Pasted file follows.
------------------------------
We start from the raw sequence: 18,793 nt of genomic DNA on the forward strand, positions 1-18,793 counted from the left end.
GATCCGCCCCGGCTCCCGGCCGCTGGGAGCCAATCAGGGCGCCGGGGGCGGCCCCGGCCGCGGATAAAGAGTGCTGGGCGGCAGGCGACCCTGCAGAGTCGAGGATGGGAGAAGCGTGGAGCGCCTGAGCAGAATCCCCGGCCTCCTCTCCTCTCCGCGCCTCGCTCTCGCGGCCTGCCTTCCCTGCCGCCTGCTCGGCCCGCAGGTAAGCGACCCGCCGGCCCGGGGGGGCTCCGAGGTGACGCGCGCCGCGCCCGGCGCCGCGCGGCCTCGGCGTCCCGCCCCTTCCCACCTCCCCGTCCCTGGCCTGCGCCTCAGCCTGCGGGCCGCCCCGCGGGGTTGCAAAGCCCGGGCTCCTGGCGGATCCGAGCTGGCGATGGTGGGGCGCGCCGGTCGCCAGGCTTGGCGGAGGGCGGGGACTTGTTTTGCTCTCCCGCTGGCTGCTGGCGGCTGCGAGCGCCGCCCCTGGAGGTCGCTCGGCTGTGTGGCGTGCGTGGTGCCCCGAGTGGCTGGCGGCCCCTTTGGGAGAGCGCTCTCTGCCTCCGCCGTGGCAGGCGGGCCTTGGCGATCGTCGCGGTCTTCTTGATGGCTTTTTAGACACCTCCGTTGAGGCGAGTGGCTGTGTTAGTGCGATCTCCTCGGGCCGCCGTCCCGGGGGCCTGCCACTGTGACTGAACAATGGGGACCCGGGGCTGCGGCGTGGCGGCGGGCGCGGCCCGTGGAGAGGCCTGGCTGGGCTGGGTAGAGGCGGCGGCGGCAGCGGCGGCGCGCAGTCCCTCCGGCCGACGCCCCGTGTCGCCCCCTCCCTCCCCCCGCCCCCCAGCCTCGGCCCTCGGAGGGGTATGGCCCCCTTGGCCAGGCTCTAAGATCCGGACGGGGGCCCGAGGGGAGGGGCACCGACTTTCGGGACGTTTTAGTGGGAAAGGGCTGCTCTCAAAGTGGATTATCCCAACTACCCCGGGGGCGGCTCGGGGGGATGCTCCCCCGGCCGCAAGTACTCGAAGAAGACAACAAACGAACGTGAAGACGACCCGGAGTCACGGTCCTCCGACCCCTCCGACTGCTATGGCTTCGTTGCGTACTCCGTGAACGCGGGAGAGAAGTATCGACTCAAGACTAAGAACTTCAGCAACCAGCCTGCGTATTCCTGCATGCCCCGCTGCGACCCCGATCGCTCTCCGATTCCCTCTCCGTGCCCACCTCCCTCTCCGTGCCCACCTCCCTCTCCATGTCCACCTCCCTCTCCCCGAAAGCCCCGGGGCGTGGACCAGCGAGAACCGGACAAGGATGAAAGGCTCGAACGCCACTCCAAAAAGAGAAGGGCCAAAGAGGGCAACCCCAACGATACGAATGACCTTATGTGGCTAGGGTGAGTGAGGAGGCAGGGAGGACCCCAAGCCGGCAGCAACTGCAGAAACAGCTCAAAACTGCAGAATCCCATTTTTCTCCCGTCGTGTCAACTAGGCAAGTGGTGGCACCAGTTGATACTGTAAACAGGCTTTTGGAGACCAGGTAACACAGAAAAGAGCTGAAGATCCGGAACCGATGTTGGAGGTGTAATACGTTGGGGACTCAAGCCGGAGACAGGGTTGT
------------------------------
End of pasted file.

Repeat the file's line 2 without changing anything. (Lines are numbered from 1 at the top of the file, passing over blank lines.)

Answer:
GATCCGCCCCGGCTCCCGGCCGCTGGGAGCCAATCAGGGCGCCGGGGGCGGCCCCGGCCGCGGATAAAGAGTGCTGGGCGGCAGGCGACCCTGCAGAGTCGAGGATGGGAGAAGCGTGGAGCGCCTGAGCAGAATCCCCGGCCTCCTCTCCTCTCCGCGCCTCGCTCTCGCGGCCTGCCTTCCCTGCCGCCTGCTCGGCCCGCAGGTAAGCGACCCGCCGGCCCGGGGGGGCTCCGAGGTGACGCGCGCCGCGCCCGGCGCCGCGCGGCCTCGGCGTCCCGCCCCTTCCCACCTCCCCGTCCCTGGCCTGCGCCTCAGCCTGCGGGCCGCCCCGCGGGGTTGCAAAGCCCGGGCTCCTGGCGGATCCGAGCTGGCGATGGTGGGGCGCGCCGGTCGCCAGGCTTGGCGGAGGGCGGGGACTTGTTTTGCTCTCCCGCTGGCTGCTGGCGGCTGCGAGCGCCGCCCCTGGAGGTCGCTCGGCTGTGTGGCGTGCGTGGTGCCCCGAGTGGCTGGCGGCCCCTTTGGGAGAGCGCTCTCTGCCTCCGCCGTGGCAGGCGGGCCTTGGCGATCGTCGCGGTCTTCTTGATGGCTTTTTAGACACCTCCGTTGAGGCGAGTGGCTGTGTTAGTGCGATCTCCTCGGGCCGCCGTCCCGGGGGCCTGCCACTGTGACTGAACAATGGGGACCCGGGGCTGCGGCGTGGCGGCGGGCGCGGCCCGTGGAGAGGCCTGGCTGGGCTGGGTAGAGGCGGCGGCGGCAGCGGCGGCGCGCAGTCCCTCCGGCCGACGCCCCGTGTCGCCCCCTCCCTCCCCCCGCCCCCCAGCCTCGGCCCTCGGAGGGGTATGGCCCCCTTGGCCAGGCTCTAAGATCCGGACGGGGGCCCGAGGGGAGGGGCACCGACTTTCGGGACGTTTTAGTGGGAAAGGGCTGCTCTCAAAGTGGATTATCCCAACTACCCCGGGGGCGGCTCGGGGGGATGCTCCCCCGGCCGCAAGTACTCGAAGAAGACAACAAACGAACGTGAAGACGACCCGGAGTCACGGTCCTCCGACCCCTCCGACTGCTATGGCTTCGTTGCGTACTCCGTGAACGCGGGAGAGAAGTATCGACTCAAGACTAAGAACTTCAGCAACCAGCCTGCGTATTCCTGCATGCCCCGCTGCGACCCCGATCGCTCTCCGATTCCCTCTCCGTGCCCACCTCCCTCTCCGTGCCCACCTCCCTCTCCATGTCCACCTCCCTCTCCCCGAAAGCCCCGGGGCGTGGACCAGCGAGAACCGGACAAGGATGAAAGGCTCGAACGCCACTCCAAAAAGAGAAGGGCCAAAGAGGGCAACCCCAACGATACGAATGACCTTATGTGGCTAGGGTGAGTGAGGAGGCAGGGAGGACCCCAAGCCGGCAGCAACTGCAGAAACAGCTCAAAACTGCAGAATCCCATTTTTCTCCCGTCGTGTCAACTAGGCAAGTGGTGGCACCAGTTGATACTGTAAACAGGCTTTTGGAGACCAGGTAACACAGAAAAGAGCTGAAGATCCGGAACCGATGTTGGAGGTGTAATACGTTGGGGACTCAAGCCGGAGACAGGGTTGT